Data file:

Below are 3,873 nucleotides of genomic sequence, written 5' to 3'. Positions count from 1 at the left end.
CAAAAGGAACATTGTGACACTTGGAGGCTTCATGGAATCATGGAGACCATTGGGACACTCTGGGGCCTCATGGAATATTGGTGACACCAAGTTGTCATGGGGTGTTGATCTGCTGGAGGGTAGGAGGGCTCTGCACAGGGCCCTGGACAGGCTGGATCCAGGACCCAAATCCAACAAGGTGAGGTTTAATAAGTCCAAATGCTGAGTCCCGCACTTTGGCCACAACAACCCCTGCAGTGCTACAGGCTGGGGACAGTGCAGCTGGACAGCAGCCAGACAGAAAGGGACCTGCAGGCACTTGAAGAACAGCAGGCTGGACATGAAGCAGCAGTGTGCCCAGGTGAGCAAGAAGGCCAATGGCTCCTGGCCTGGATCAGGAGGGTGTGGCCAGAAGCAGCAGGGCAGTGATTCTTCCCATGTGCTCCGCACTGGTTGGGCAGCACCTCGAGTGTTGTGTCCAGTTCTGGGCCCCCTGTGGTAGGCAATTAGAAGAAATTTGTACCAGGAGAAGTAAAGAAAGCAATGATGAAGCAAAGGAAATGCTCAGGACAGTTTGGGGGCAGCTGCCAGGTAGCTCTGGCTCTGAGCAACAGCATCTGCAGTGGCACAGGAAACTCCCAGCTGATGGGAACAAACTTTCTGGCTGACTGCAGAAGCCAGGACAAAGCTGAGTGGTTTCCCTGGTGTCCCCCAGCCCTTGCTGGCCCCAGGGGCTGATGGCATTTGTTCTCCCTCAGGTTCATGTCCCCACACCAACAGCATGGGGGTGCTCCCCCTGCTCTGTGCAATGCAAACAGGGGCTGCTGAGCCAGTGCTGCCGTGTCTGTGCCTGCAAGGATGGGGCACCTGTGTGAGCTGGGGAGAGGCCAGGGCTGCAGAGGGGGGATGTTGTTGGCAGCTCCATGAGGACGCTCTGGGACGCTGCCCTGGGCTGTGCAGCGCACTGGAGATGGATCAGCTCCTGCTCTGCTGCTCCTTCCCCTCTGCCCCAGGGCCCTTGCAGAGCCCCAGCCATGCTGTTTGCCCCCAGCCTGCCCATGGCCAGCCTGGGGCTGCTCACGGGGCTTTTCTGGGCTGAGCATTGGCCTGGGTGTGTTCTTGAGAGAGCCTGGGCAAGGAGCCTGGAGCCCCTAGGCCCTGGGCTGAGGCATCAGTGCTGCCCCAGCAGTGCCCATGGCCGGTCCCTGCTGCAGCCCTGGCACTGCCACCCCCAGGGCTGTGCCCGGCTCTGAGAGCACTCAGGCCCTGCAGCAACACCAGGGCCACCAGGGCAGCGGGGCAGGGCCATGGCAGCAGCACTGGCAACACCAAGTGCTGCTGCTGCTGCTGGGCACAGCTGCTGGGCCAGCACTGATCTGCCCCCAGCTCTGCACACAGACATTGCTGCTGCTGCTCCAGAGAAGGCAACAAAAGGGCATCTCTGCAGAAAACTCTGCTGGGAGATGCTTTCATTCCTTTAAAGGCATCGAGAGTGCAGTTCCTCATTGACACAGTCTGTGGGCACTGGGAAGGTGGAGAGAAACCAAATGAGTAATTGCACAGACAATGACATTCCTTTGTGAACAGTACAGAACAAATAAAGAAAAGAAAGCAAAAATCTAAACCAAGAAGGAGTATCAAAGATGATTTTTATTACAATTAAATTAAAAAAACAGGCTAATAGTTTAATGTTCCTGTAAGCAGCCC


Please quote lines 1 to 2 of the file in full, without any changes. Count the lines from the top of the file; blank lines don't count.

Below are 3,873 nucleotides of genomic sequence, written 5' to 3'. Positions count from 1 at the left end.
CAAAAGGAACATTGTGACACTTGGAGGCTTCATGGAATCATGGAGACCATTGGGACACTCTGGGGCCTCATGGAATATTGGTGACACCAAGTTGTCATGGGGTGTTGATCTGCTGGAGGGTAGGAGGGCTCTGCACAGGGCCCTGGACAGGCTGGATCCAGGACCCAAATCCAACAAGGTGAGGTTTAATAAGTCCAAATGCTGAGTCCCGCACTTTGGCCACAACAACCCCTGCAGTGCTACAGGCTGGGGACAGTGCAGCTGGACAGCAGCCAGACAGAAAGGGACCTGCAGGCACTTGAAGAACAGCAGGCTGGACATGAAGCAGCAGTGTGCCCAGGTGAGCAAGAAGGCCAATGGCTCCTGGCCTGGATCAGGAGGGTGTGGCCAGAAGCAGCAGGGCAGTGATTCTTCCCATGTGCTCCGCACTGGTTGGGCAGCACCTCGAGTGTTGTGTCCAGTTCTGGGCCCCCTGTGGTAGGCAATTAGAAGAAATTTGTACCAGGAGAAGTAAAGAAAGCAATGATGAAGCAAAGGAAATGCTCAGGACAGTTTGGGGGCAGCTGCCAGGTAGCTCTGGCTCTGAGCAACAGCATCTGCAGTGGCACAGGAAACTCCCAGCTGATGGGAACAAACTTTCTGGCTGACTGCAGAAGCCAGGACAAAGCTGAGTGGTTTCCCTGGTGTCCCCCAGCCCTTGCTGGCCCCAGGGGCTGATGGCATTTGTTCTCCCTCAGGTTCATGTCCCCACACCAACAGCATGGGGGTGCTCCCCCTGCTCTGTGCAATGCAAACAGGGGCTGCTGAGCCAGTGCTGCCGTGTCTGTGCCTGCAAGGATGGGGCACCTGTGTGAGCTGGGGAGAGGCCAGGGCTGCAGAGGGGGGATGTTGTTGGCAGCTCCATGAGGACGCTCTGGGACGCTGCCCTGGGCTGTGCAGCGCACTGGAGATGGATCAGCTCCTGCTCTGCTGCTCCTTCCCCTCTGCCCCAGGGCCCTTGCAGAGCCCCAGCCATGCTGTTTGCCCCCAGCCTGCCCATGGCCAGCCTGGGGCTGCTCACGGGGCTTTTCTGGGCTGAGCATTGGCCTGGGTGTGTTCTTGAGAGAGCCTGGGCAAGGAGCCTGGAGCCCCTAGGCCCTGGGCTGAGGCATCAGTGCTGCCCCAGCAGTGCCCATGGCCGGTCCCTGCTGCAGCCCTGGCACTGCCACCCCCAGGGCTGTGCCCGGCTCTGAGAGCACTCAGGCCCTGCAGCAACACCAGGGCCACCAGGGCAGCGGGGCAGGGCCATGGCAGCAGCACTGGCAACACCAAGTGCTGCTGCTGCTGCTGGGCACAGCTGCTGGGCCAGCACTGATCTGCCCCCAGCTCTGCACACAGACATTGCTGCTGCTGCTCCAGAGAAGGCAACAAAAGGGCATCTCTGCAGAAAACTCTGCTGGGAGATGCTTTCATTCCTTTAAAGGCATCGAGAGTGCAGTTCCTCATTGACACAGTCTGTGGGCACTGGGAAGGTGGAGAGAAACCAAATGAGTAATTGCACAGACAATGACATTCCTTTGTGAACAGTACAGAACAAATAAAGAAAAGAAAGCAAAAATCTAAACCAAGAAGGAGTATCAAAGATGATTTTTATTACAATTAAATTAAAAAAACAGGCTAATAGTTTAATGTTCCTGTAAGCAGCCC